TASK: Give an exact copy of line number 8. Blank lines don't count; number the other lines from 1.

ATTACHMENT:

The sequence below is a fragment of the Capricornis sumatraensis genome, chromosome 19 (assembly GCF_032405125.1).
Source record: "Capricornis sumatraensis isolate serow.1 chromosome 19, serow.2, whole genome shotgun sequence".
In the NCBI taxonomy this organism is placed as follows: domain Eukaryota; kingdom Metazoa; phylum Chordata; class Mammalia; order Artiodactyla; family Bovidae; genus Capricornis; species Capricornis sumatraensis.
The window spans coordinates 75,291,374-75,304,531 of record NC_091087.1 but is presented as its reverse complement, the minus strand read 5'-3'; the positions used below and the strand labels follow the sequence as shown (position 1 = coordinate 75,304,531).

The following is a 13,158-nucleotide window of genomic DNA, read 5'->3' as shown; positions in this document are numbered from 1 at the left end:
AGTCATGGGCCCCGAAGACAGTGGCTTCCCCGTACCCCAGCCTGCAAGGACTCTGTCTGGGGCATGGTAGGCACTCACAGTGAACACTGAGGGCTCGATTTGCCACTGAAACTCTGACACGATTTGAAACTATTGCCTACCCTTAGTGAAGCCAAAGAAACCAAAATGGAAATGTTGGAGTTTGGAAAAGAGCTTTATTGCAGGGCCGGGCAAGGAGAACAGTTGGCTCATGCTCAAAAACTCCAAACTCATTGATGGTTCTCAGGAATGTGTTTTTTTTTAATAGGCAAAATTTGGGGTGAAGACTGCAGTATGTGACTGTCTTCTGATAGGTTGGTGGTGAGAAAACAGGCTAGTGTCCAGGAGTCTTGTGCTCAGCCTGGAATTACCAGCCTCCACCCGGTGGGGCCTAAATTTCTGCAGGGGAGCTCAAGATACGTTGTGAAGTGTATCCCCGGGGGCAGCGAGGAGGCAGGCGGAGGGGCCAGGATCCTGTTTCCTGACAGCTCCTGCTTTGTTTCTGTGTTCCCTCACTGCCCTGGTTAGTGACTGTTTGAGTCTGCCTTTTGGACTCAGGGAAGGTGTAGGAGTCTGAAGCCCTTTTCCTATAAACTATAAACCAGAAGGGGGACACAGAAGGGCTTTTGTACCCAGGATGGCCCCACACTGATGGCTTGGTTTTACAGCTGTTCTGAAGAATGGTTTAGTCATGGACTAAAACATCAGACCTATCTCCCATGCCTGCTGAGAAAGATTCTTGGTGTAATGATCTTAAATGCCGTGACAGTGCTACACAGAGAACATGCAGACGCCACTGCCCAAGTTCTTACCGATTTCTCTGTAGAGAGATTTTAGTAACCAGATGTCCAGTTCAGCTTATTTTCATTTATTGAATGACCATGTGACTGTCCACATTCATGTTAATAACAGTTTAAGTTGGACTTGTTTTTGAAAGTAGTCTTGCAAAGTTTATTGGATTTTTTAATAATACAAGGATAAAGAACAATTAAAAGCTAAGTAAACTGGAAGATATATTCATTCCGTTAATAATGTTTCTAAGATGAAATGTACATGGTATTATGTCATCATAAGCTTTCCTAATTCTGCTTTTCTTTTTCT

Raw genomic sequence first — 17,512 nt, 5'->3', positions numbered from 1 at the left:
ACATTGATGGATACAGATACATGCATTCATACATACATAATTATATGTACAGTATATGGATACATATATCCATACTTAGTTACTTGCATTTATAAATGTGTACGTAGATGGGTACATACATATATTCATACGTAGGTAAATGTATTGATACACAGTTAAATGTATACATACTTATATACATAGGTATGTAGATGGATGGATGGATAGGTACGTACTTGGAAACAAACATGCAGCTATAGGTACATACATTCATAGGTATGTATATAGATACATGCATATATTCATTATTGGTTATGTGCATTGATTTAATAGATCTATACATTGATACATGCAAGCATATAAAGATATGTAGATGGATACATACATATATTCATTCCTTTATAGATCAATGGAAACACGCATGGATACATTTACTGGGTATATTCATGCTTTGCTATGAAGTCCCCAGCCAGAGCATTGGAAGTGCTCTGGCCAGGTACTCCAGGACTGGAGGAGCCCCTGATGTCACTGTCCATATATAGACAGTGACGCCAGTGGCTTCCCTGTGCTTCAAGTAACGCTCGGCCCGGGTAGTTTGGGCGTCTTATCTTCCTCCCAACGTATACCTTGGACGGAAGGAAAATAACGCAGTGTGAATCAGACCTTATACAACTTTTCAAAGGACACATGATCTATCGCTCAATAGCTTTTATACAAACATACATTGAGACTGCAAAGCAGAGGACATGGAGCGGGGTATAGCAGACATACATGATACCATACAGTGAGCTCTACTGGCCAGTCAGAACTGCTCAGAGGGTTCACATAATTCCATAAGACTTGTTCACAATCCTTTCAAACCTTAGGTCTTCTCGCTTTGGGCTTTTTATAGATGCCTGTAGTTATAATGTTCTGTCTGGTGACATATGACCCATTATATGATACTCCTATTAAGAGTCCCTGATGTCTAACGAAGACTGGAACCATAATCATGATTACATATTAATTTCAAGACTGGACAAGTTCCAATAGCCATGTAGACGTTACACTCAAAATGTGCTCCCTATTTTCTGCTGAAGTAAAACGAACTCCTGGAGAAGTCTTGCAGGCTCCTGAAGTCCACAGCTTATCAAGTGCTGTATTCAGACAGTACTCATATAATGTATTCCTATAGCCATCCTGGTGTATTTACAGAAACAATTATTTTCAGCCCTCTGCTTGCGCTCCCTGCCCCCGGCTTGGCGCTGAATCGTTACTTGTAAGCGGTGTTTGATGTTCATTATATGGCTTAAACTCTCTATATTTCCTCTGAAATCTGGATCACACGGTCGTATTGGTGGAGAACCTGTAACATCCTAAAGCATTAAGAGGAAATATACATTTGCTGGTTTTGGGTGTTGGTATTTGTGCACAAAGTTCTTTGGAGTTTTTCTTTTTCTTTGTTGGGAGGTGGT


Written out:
ACATTGATGGATACAGATACATGCATTCATACATACATAATTATATGTACAGTATATGGATACATATATCCATACTTAGTTACTTGCATTTATAAATGTGTACGTAGATGGGTACATACATATATTCATACGTAGGTAAATGTATTGATACACAGTTAAATGTATACATACTTATATACATAGGTATGTAGATGGATGGATGGATAGGTACGTACTTGGAAACAAACATGCAGCTATAGGTACATACATTCATAGGTATGTATATAGATACATGCATATATTCATTATTGGTTATGTGCATTGATTTAATAGATCTATACATTGATACATGCAAGCATATAAAGATATGTAGATGGATACATACATATATTCATTCCTTTATAGATCAATGGAAACACGCATGGATACATTTACTGGGTATATTCATGCTTTGCTATGAAGTCCCCAGCCAGAGCATTGGAAGTGCTCTGGCCAGGTACTCCAGGACTGGAGGAGCCCCTGATGTCACTGTCCATATATAGACAGTGACGCCAGTGGCTTCCCTGTGCTTCAAGTAACGCTCGGCCCGGGTAGTTTGGGCGTCTTATCTTCCTCCCAACGTATACCTTGGACGGAAGGAAAATAACGCAGTGTGAATCAGACCTTATACAACTTTTCAAAGGACACATGATCTATCGCTCAATAGCTTTTATACAAACATACATTGAGACTGCAAAGCAGAGGACATGGAGCGGGGTATAGCAGACATACATGATACCATACAGTGAGCTCTACTGGCCAGTCAGAACTGCTCAGAGGGTTCACATAATTCCATAAGACTTGTTCACAATCCTTTCAAACCTTAGGTCTTCTCGCTTTGGGCTTTTTATAGATGCCTGTAGTTATAATGTTCTGTCTGGTGACATATGACCCATTATATGATACTCCTATTAAGAGTCCCTGATGTCTAACGAAGACTGGAACCATAATCATGATTACATATTAATTTCAAGACTGGACAAGTTCCAATAGCCATGTAGACGTTACACTCAAAATGTGCTCCCTATTTTCTGCTGAAGTAAAACGAACTCCTGGAGAAGTCTTGCAGGCTCCTGAAGTCCACAGCTTATCAAGTGCTGTATTCAGACAGTACTCATATAATGTATTCCTATAGCCATCCTGGTGTATTTACAGAAACAATTATTTTCAGCCCTCTGCTTGCGCTCCCTGCCCCCGGCTTGGCGCTGAATCGTTACTTGTAAGCGGTGTTTGATGTTCATTATATGGCTTAAACTCTCTATATTTCCTCTGAAATCTGGATCACACGGTCGTATTGGTGGAGAACCTGTAACATCCTAAAGCATTAAGAGGAAATATACATTTGCTGGTTTTGGGTGTTGGTATTTGTGCACAAAGTTCTTTGGAGTTTTTCTTTTTCTTTGTTGGGAGGTGGT